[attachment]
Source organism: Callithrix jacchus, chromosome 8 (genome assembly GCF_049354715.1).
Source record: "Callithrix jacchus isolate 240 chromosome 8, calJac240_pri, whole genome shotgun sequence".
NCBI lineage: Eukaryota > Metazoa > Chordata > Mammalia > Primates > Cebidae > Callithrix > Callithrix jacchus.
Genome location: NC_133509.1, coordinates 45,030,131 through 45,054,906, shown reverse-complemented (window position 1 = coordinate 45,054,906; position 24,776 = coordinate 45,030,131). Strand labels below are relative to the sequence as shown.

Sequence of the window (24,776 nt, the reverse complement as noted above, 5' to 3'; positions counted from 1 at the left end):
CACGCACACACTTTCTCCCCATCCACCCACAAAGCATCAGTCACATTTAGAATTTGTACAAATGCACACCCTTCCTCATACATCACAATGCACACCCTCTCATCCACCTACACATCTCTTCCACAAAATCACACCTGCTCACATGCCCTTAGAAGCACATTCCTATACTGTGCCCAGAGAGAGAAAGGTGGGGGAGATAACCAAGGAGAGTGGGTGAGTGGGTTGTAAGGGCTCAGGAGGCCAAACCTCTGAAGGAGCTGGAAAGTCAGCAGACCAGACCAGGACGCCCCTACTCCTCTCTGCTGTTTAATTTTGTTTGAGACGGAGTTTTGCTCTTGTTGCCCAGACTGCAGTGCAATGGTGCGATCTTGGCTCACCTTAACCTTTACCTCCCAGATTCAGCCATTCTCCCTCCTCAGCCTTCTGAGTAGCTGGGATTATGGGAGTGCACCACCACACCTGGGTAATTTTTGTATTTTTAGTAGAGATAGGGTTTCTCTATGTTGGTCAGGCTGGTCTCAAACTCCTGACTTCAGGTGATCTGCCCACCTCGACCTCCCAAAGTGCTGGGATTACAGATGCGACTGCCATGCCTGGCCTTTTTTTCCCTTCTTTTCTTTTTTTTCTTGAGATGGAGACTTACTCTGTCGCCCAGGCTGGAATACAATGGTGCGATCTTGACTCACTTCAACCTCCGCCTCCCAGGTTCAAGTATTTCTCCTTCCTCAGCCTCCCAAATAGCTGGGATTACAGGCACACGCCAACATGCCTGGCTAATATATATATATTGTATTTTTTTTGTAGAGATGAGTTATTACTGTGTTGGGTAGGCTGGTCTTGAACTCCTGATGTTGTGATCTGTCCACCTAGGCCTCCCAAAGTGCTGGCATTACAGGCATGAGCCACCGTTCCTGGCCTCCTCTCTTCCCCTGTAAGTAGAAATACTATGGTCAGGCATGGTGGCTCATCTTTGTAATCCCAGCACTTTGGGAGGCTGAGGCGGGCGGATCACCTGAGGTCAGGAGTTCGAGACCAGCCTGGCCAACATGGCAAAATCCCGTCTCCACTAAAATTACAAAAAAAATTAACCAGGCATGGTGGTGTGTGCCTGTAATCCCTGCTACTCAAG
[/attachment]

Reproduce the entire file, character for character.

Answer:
Source organism: Callithrix jacchus, chromosome 8 (genome assembly GCF_049354715.1).
Source record: "Callithrix jacchus isolate 240 chromosome 8, calJac240_pri, whole genome shotgun sequence".
NCBI lineage: Eukaryota > Metazoa > Chordata > Mammalia > Primates > Cebidae > Callithrix > Callithrix jacchus.
Genome location: NC_133509.1, coordinates 45,030,131 through 45,054,906, shown reverse-complemented (window position 1 = coordinate 45,054,906; position 24,776 = coordinate 45,030,131). Strand labels below are relative to the sequence as shown.

Sequence of the window (24,776 nt, the reverse complement as noted above, 5' to 3'; positions counted from 1 at the left end):
CACGCACACACTTTCTCCCCATCCACCCACAAAGCATCAGTCACATTTAGAATTTGTACAAATGCACACCCTTCCTCATACATCACAATGCACACCCTCTCATCCACCTACACATCTCTTCCACAAAATCACACCTGCTCACATGCCCTTAGAAGCACATTCCTATACTGTGCCCAGAGAGAGAAAGGTGGGGGAGATAACCAAGGAGAGTGGGTGAGTGGGTTGTAAGGGCTCAGGAGGCCAAACCTCTGAAGGAGCTGGAAAGTCAGCAGACCAGACCAGGACGCCCCTACTCCTCTCTGCTGTTTAATTTTGTTTGAGACGGAGTTTTGCTCTTGTTGCCCAGACTGCAGTGCAATGGTGCGATCTTGGCTCACCTTAACCTTTACCTCCCAGATTCAGCCATTCTCCCTCCTCAGCCTTCTGAGTAGCTGGGATTATGGGAGTGCACCACCACACCTGGGTAATTTTTGTATTTTTAGTAGAGATAGGGTTTCTCTATGTTGGTCAGGCTGGTCTCAAACTCCTGACTTCAGGTGATCTGCCCACCTCGACCTCCCAAAGTGCTGGGATTACAGATGCGACTGCCATGCCTGGCCTTTTTTTCCCTTCTTTTCTTTTTTTTCTTGAGATGGAGACTTACTCTGTCGCCCAGGCTGGAATACAATGGTGCGATCTTGACTCACTTCAACCTCCGCCTCCCAGGTTCAAGTATTTCTCCTTCCTCAGCCTCCCAAATAGCTGGGATTACAGGCACACGCCAACATGCCTGGCTAATATATATATATTGTATTTTTTTTGTAGAGATGAGTTATTACTGTGTTGGGTAGGCTGGTCTTGAACTCCTGATGTTGTGATCTGTCCACCTAGGCCTCCCAAAGTGCTGGCATTACAGGCATGAGCCACCGTTCCTGGCCTCCTCTCTTCCCCTGTAAGTAGAAATACTATGGTCAGGCATGGTGGCTCATCTTTGTAATCCCAGCACTTTGGGAGGCTGAGGCGGGCGGATCACCTGAGGTCAGGAGTTCGAGACCAGCCTGGCCAACATGGCAAAATCCCGTCTCCACTAAAATTACAAAAAAAATTAACCAGGCATGGTGGTGTGTGCCTGTAATCCCTGCTACTCAAG